Last month, Sharon Warchol released her book â€œJax Sheppard and the Seven Mirrors,â€� which is available in paperback on Amazon. Soon it will be available for eReaders through Amazon, Barnes Noble, and iBooks.
A stay-at-home mother, she lives in South Fayette with husband Dave, who runs Warchol Funeral Home in Bridgeville, and their three children.
She taught middle school math in the Canon-McMillan School District and was dean of discipline. She obtained her master’s degree in educational administration from Duquesne University and served as an assistant principal with Canon-McMillan.
She retired to stay home with her children and began writing full-time. â€œJax Sheppardâ€� is her first book.
All three of their children have been diagnosed with an auto-immune disorder known as PANS or Pediatric Acute-onset Neuropsychiatric Syndrome. It formerly was called PANDAS or Pediatric Autoimmune Neuropsychiatric Disorder Associated with Streptococcal Infections, but it has since been discovered that other infections can lead to the disorder.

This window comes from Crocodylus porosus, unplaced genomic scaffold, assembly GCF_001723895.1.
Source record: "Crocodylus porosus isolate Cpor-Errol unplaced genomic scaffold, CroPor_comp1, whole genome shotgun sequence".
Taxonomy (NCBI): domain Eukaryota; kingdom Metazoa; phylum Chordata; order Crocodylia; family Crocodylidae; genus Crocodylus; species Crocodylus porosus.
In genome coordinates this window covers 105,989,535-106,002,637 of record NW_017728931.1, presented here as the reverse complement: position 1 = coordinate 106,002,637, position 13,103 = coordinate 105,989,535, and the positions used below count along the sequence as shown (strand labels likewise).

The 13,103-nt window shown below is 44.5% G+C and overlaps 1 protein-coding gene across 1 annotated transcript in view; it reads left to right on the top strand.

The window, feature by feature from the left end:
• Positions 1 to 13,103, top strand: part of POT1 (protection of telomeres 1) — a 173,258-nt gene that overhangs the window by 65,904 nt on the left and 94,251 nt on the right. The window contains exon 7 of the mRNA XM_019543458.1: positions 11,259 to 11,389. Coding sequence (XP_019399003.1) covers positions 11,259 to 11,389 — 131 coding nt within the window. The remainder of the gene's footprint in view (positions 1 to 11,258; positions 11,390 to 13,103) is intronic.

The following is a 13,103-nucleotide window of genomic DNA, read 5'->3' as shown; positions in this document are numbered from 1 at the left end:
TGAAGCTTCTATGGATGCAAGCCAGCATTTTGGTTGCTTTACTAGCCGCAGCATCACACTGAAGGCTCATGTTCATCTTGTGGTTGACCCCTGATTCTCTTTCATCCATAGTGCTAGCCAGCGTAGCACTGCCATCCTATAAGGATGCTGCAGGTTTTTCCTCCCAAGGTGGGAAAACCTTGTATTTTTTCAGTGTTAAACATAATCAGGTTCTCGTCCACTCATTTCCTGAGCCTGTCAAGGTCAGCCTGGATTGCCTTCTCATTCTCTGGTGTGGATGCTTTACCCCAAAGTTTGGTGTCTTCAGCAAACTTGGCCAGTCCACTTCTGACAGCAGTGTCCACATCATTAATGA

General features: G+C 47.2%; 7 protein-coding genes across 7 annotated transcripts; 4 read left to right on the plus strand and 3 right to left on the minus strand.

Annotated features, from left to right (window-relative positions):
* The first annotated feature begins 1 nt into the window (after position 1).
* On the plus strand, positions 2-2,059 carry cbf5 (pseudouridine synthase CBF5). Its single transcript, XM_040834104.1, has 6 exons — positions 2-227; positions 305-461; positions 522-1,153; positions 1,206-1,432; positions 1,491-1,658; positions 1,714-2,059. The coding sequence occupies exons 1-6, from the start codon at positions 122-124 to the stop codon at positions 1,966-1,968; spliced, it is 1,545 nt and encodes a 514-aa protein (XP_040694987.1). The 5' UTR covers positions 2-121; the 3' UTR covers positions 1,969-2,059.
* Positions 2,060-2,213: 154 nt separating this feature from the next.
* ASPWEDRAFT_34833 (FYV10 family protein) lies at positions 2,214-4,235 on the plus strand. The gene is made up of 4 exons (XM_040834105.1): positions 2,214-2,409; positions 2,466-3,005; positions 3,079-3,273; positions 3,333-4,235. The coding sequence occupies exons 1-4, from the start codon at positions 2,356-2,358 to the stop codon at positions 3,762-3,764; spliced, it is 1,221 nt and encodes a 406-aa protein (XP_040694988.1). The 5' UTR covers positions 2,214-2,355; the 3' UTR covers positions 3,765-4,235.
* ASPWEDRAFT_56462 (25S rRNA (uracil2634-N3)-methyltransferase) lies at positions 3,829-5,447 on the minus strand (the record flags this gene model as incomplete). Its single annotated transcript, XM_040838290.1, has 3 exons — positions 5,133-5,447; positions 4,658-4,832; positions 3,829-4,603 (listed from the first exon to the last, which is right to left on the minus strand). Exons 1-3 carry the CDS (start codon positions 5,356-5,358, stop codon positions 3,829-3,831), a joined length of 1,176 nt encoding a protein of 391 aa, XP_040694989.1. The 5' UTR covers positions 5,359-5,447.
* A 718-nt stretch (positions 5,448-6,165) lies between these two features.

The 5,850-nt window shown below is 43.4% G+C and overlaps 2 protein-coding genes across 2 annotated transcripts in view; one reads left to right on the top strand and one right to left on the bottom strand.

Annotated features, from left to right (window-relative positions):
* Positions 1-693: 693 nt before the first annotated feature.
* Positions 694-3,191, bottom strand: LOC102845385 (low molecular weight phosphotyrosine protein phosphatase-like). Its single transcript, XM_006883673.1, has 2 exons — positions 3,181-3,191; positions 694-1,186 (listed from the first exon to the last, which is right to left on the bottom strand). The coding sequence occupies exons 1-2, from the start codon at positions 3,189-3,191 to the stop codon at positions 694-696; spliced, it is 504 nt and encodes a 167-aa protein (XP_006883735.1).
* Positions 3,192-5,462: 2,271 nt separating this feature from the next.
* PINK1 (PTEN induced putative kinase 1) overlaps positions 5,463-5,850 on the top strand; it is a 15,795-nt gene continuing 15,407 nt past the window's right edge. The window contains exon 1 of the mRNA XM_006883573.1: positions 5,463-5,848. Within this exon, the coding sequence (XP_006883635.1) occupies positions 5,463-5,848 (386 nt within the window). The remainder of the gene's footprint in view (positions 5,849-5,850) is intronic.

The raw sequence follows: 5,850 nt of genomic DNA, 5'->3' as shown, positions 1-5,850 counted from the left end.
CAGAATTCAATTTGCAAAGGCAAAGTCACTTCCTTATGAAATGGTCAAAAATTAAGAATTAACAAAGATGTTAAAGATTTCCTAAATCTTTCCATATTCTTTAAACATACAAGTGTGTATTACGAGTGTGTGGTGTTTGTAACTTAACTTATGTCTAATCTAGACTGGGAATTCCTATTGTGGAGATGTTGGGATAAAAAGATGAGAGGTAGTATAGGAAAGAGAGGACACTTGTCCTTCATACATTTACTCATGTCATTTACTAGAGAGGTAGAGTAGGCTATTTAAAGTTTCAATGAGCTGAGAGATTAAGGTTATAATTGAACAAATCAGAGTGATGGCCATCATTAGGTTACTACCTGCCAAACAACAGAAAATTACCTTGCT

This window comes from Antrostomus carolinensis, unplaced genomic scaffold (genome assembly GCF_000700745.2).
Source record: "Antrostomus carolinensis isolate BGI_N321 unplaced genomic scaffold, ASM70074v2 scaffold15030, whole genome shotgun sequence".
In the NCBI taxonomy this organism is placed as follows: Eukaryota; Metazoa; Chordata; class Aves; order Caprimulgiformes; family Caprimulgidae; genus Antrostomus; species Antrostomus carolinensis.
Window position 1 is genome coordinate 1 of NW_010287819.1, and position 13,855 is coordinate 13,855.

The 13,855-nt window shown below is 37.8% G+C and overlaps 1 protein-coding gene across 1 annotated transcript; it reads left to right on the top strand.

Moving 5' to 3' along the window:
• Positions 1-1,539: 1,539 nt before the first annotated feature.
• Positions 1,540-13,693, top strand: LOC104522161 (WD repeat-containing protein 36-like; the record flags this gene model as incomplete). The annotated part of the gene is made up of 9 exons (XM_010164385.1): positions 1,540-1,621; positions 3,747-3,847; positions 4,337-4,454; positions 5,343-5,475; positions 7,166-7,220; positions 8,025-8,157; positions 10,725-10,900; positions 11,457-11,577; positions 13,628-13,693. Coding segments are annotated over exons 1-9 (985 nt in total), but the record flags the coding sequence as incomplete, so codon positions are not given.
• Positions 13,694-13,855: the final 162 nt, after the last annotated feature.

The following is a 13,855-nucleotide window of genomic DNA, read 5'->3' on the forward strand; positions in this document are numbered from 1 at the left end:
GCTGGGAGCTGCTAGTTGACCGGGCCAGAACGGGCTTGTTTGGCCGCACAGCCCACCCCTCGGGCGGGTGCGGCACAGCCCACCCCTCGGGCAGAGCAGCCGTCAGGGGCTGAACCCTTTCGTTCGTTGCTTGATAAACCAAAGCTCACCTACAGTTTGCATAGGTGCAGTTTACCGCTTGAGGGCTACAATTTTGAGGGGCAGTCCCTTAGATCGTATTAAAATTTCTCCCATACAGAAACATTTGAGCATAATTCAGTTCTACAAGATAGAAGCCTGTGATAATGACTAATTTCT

According to the National Institute of Mental Health, PANS is a dramatic, overnight onset with symptoms that can include motor or vocal tics, obsessive and/or compulsive behavior, moodiness, irritability, and other concerns. Children with PANS are genetically predisposed to the disorder. It is not contagious. It was only identified in the late 1990s and awareness has recently begun to increase. Research studies have begun at Yale University and the National Institutes of Health. Oct. 9 was PANDAS Awareness Day.
When the children were younger and trying to go to sleep, Warchol said she would make up stories to distract them, eventually putting the stories down on paper. Her children suggested turning the stories into a real book. Initially she resisted because of the length of time it takes to become published.
Her son Zack encouraged her, saying â€œYou told us if we want to beat PANDAS, we can do it as long as we try hard enough. You need to try hard enough.â€�
With that inspiration, she started her own independent publishing company called PANDAS Press and found an editor and an illustrator.
The character Jax Sheppard is based in part on her oldest son, Luke. He struggles daily with fear and anxiety, yet always ends up doing the right thing. In the book, Jax sets off to find the seven mirrors of Kaptropoten, being pushed to confront his issues as he learns the truth about his superhuman strength. An entire series is planned that will feature Jax and his friends on various adventures.
Warchol’s children still struggle with obsessive compulsive disorder every day but have learned strategies and other tools to manage their symptoms. Warchol said her children have a desire to help others in these situations. The book is a small part of that.
Charlotte Smith is a contributing writer for Trib Total Media and can be reached at 724-693-9441 or email@example.com.